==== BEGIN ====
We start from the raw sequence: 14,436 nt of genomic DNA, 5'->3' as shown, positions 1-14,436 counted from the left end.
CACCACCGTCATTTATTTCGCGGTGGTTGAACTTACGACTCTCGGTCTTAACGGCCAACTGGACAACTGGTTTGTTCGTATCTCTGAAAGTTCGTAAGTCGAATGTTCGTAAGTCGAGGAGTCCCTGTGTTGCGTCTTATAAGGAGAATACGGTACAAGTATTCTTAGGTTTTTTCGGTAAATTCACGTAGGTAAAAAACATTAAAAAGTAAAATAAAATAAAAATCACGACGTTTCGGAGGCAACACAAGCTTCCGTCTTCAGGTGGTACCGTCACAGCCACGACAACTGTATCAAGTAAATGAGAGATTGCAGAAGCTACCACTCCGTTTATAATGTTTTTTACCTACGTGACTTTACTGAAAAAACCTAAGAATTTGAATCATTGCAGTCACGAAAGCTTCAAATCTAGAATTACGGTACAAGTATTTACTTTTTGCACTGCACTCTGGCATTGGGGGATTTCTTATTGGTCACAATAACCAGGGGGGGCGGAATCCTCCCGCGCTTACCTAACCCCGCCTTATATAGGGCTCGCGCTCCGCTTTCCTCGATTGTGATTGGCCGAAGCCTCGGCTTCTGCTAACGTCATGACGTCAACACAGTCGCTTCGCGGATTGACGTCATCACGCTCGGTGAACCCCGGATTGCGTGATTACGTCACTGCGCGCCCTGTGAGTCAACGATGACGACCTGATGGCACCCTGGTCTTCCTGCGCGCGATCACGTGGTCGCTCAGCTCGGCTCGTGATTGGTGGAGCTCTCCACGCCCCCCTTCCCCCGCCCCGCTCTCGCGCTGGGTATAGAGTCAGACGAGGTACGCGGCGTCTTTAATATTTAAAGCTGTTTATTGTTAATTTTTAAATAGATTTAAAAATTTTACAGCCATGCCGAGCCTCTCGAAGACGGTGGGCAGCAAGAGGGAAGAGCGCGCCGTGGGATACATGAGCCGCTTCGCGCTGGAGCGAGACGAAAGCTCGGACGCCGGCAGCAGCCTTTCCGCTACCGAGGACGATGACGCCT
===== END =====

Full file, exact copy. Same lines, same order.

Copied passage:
We start from the raw sequence: 14,436 nt of genomic DNA, 5'->3' as shown, positions 1-14,436 counted from the left end.
CACCACCGTCATTTATTTCGCGGTGGTTGAACTTACGACTCTCGGTCTTAACGGCCAACTGGACAACTGGTTTGTTCGTATCTCTGAAAGTTCGTAAGTCGAATGTTCGTAAGTCGAGGAGTCCCTGTGTTGCGTCTTATAAGGAGAATACGGTACAAGTATTCTTAGGTTTTTTCGGTAAATTCACGTAGGTAAAAAACATTAAAAAGTAAAATAAAATAAAAATCACGACGTTTCGGAGGCAACACAAGCTTCCGTCTTCAGGTGGTACCGTCACAGCCACGACAACTGTATCAAGTAAATGAGAGATTGCAGAAGCTACCACTCCGTTTATAATGTTTTTTACCTACGTGACTTTACTGAAAAAACCTAAGAATTTGAATCATTGCAGTCACGAAAGCTTCAAATCTAGAATTACGGTACAAGTATTTACTTTTTGCACTGCACTCTGGCATTGGGGGATTTCTTATTGGTCACAATAACCAGGGGGGGCGGAATCCTCCCGCGCTTACCTAACCCCGCCTTATATAGGGCTCGCGCTCCGCTTTCCTCGATTGTGATTGGCCGAAGCCTCGGCTTCTGCTAACGTCATGACGTCAACACAGTCGCTTCGCGGATTGACGTCATCACGCTCGGTGAACCCCGGATTGCGTGATTACGTCACTGCGCGCCCTGTGAGTCAACGATGACGACCTGATGGCACCCTGGTCTTCCTGCGCGCGATCACGTGGTCGCTCAGCTCGGCTCGTGATTGGTGGAGCTCTCCACGCCCCCCTTCCCCCGCCCCGCTCTCGCGCTGGGTATAGAGTCAGACGAGGTACGCGGCGTCTTTAATATTTAAAGCTGTTTATTGTTAATTTTTAAATAGATTTAAAAATTTTACAGCCATGCCGAGCCTCTCGAAGACGGTGGGCAGCAAGAGGGAAGAGCGCGCCGTGGGATACATGAGCCGCTTCGCGCTGGAGCGAGACGAAAGCTCGGACGCCGGCAGCAGCCTTTCCGCTACCGAGGACGATGACGCCT